Why is Hendrix the Guitar Master: Part 2 - Subtle Beauty

When it comes to guitarists, sometimes the best aspects of a great player's music goes completely unrecognized by the masses. Sure, playing a flaming guitar with your teeth has a bit of a bigger impact than crafting a beautiful rhythm part, but both are equally important when discussing what makes certain guitarists great.

Jimi Hendrix is a good example of this because although most people consider him one of the guitar masters (if not THE guitar master), not everyone actually realizes why? As I discussed in the previous part of this 3 part tribute to Jimi, technique has a lot to do with it and although it might be the most noticeable at first glance, but it isn't the only thing. For me, one of the major things that makes Hendrix the master of the guitar is actually his subtlety and the beauty of some of his guitar work.

A good place to start talking about the subtlety of Jimi's guitar playing is to take a look at some that advanced technique from part one. Even in the hardest hitting Hendrix song, Jimi had a way of throwing in little improvised notes and bits and pieces that add to the overall feel without over powering it. Those little bits are just perfectly placed to create an added texture within the framework of the song... it's a technique very similar to the rhythm playing of many of the great blues players, which is probably where Jimi's inspiration came from. The high powered blues of "Red House", or even the classic "Hey Joe" demonstrate this very well if you listen to some of the rhythm guitar work during the verses.

Jimi took it even further than that though, and crafted some truly beautiful songs as well. "Little Wing" is the prime example of this... a stellar ballad that seems pretty straight forward, but contains so much complexity in the little rhythmic additions that are thrown in throughout. The overall effect is this beautiful composition from start to finish that is extremely emotionally but also subtle. "Bold As Love" and "Castles in the Sand" are other great examples of this type of subtle complexity where it would be easy for things to get out of control and sound too over the top, but Jimi seems to have a restraint on these numbers that is just perfect, creating beauty instead of screaming howling feedback.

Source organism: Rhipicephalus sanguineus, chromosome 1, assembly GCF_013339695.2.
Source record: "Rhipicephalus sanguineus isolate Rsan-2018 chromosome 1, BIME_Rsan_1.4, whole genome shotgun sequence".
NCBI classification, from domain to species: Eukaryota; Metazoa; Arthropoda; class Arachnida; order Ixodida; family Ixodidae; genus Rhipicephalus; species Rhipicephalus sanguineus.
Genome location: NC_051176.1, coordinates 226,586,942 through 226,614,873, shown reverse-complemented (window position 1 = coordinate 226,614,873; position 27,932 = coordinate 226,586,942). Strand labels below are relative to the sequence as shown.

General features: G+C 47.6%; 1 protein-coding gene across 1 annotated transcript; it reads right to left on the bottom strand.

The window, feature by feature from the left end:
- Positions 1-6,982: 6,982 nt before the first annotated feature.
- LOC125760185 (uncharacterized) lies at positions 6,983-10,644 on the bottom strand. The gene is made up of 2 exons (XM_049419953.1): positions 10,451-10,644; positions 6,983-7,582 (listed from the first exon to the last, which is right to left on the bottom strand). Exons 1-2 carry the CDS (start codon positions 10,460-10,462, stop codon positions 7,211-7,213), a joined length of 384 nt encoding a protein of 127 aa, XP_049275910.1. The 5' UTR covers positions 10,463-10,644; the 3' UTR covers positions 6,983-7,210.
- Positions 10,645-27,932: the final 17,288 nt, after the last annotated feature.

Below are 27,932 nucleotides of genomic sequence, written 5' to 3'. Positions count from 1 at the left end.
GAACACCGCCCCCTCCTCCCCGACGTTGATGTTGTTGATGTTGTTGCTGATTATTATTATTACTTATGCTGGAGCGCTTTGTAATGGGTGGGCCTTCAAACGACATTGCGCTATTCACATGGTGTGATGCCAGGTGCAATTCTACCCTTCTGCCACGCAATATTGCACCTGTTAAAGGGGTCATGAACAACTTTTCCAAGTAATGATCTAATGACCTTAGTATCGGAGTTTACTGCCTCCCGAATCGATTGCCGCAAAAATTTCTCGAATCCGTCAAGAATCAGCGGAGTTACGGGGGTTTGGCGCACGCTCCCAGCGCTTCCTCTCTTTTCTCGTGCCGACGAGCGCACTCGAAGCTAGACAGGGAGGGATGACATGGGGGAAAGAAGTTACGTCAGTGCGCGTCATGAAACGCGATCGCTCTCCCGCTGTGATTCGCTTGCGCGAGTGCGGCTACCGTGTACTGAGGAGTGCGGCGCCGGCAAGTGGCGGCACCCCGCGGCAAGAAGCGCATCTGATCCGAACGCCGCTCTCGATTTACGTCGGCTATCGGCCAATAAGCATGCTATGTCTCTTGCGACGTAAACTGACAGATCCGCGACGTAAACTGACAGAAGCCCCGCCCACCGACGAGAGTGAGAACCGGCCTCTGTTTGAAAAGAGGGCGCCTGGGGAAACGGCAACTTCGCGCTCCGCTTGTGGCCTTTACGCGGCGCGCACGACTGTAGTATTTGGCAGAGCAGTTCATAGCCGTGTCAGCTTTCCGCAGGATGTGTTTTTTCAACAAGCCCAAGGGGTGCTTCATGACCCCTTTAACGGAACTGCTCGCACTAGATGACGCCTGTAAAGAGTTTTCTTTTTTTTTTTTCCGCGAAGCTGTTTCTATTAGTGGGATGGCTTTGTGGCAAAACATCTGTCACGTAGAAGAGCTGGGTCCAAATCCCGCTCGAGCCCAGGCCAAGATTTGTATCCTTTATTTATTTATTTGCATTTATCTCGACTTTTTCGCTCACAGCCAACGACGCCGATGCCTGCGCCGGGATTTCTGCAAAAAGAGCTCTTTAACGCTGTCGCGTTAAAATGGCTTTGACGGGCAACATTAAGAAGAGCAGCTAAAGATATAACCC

This kind of complexity is one of the major things I thinks differentiates the regular good guitarists from the great ones because it's a very difficult style to develop and master. Take a song like "1983... (A Merman I Should Turn to Be)"... it's melodic and pretty massive, but is restrained and pulled back at the same time. This is a song that's about composition and not about guitar playing and I think that's where beautiful playing really comes from. With an instrument like the electric guitar that can be so overpoweringly loud, to pull back and restrain yourself to playing just what is going to advance the composition takes true maturity. It also takes a strong knowledge of music and the feeling you're trying to create to be able to add just what you feel is necessary. Jimi is very good at this and it really comes through on some of his bluesier numbers, and especially the ballads. They're beyond rock songs and are beautiful compositions from start to finish.

As I mentioned at the start of this part of my tribute to the guitar mastery of Jimi Hendrix, this kind of guitar beauty is often overlooked. Flashy techniques get all the attention, but I find this kind of guitar playing to be just as interesting and even harder to master. Hendrix has a great blend of the two being able to light his guitar on fire and play killer hard rock solos, but also being a to play some beautiful melodies, craft these complex rhythmic ideas that create some incredible musical moments. That's a mark of a great musician, to be able to play both the screaming screeching fun stuff, but also the beautiful, subtle moments that give emotion to the music.

Appreciation of the subtle parts of music, especially an instrument like the electric guitar, isn't easy because it isn't the first thing you normally notice about a song. With rock music there's all the flash, flair and all the other things that make rock and roll great that attract attention first, but the really impressive musical moments are usually far subtler. I invite you to take a listen to some of Jimi's more subdued moments and see the complexity that I think really puts him as one of the best guitarists of all time. The entire Axis: Bold As Love album is especially full of these moments, but even some of the harder jams like "Voodoo Chile" also have some amazingly subtle moments.

Combined with his excellent and innovative technique, Hendrix's subtle beauty really put him a cut above the rest, but it isn't all that makes him great. Yes, those two things alone make for some amazing guitar playing, but there's another thing that makes Jimi THE guitar master.

I'll tell you what I think it is in the next part of this 3 part tribute. Check it out here: Why is Hendrix the Guitar Master: Part 3 - Passion and Soul

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